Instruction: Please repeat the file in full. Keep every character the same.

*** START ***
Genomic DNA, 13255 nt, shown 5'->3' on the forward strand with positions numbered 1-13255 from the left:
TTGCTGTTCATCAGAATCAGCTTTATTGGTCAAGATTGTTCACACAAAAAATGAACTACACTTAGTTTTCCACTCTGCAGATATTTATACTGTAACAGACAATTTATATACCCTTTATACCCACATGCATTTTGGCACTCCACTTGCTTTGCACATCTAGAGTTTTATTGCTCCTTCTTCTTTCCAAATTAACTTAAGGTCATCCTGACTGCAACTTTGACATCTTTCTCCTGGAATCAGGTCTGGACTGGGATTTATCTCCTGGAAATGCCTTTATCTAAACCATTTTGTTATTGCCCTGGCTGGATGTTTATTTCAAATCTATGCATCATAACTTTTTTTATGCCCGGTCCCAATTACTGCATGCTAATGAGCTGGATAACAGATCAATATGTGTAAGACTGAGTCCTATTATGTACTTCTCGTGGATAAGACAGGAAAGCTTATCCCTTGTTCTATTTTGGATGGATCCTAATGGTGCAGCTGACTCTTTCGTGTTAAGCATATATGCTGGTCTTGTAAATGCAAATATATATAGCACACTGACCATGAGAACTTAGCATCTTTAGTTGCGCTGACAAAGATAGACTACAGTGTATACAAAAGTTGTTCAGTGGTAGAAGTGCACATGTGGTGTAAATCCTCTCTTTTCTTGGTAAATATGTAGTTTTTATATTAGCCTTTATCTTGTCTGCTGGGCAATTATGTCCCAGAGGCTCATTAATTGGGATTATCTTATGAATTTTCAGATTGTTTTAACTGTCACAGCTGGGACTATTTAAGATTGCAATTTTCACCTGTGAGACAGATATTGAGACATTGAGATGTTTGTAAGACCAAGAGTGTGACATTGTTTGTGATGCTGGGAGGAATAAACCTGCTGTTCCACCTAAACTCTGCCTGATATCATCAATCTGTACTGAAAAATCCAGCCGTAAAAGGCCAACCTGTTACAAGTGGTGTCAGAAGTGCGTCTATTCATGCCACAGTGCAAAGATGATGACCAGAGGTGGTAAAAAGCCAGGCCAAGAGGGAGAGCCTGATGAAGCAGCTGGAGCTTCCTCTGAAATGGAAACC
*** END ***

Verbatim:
Genomic DNA, 13255 nt, shown 5'->3' on the forward strand with positions numbered 1-13255 from the left:
TTGCTGTTCATCAGAATCAGCTTTATTGGTCAAGATTGTTCACACAAAAAATGAACTACACTTAGTTTTCCACTCTGCAGATATTTATACTGTAACAGACAATTTATATACCCTTTATACCCACATGCATTTTGGCACTCCACTTGCTTTGCACATCTAGAGTTTTATTGCTCCTTCTTCTTTCCAAATTAACTTAAGGTCATCCTGACTGCAACTTTGACATCTTTCTCCTGGAATCAGGTCTGGACTGGGATTTATCTCCTGGAAATGCCTTTATCTAAACCATTTTGTTATTGCCCTGGCTGGATGTTTATTTCAAATCTATGCATCATAACTTTTTTTATGCCCGGTCCCAATTACTGCATGCTAATGAGCTGGATAACAGATCAATATGTGTAAGACTGAGTCCTATTATGTACTTCTCGTGGATAAGACAGGAAAGCTTATCCCTTGTTCTATTTTGGATGGATCCTAATGGTGCAGCTGACTCTTTCGTGTTAAGCATATATGCTGGTCTTGTAAATGCAAATATATATAGCACACTGACCATGAGAACTTAGCATCTTTAGTTGCGCTGACAAAGATAGACTACAGTGTATACAAAAGTTGTTCAGTGGTAGAAGTGCACATGTGGTGTAAATCCTCTCTTTTCTTGGTAAATATGTAGTTTTTATATTAGCCTTTATCTTGTCTGCTGGGCAATTATGTCCCAGAGGCTCATTAATTGGGATTATCTTATGAATTTTCAGATTGTTTTAACTGTCACAGCTGGGACTATTTAAGATTGCAATTTTCACCTGTGAGACAGATATTGAGACATTGAGATGTTTGTAAGACCAAGAGTGTGACATTGTTTGTGATGCTGGGAGGAATAAACCTGCTGTTCCACCTAAACTCTGCCTGATATCATCAATCTGTACTGAAAAATCCAGCCGTAAAAGGCCAACCTGTTACAAGTGGTGTCAGAAGTGCGTCTATTCATGCCACAGTGCAAAGATGATGACCAGAGGTGGTAAAAAGCCAGGCCAAGAGGGAGAGCCTGATGAAGCAGCTGGAGCTTCCTCTGAAATGGAAACC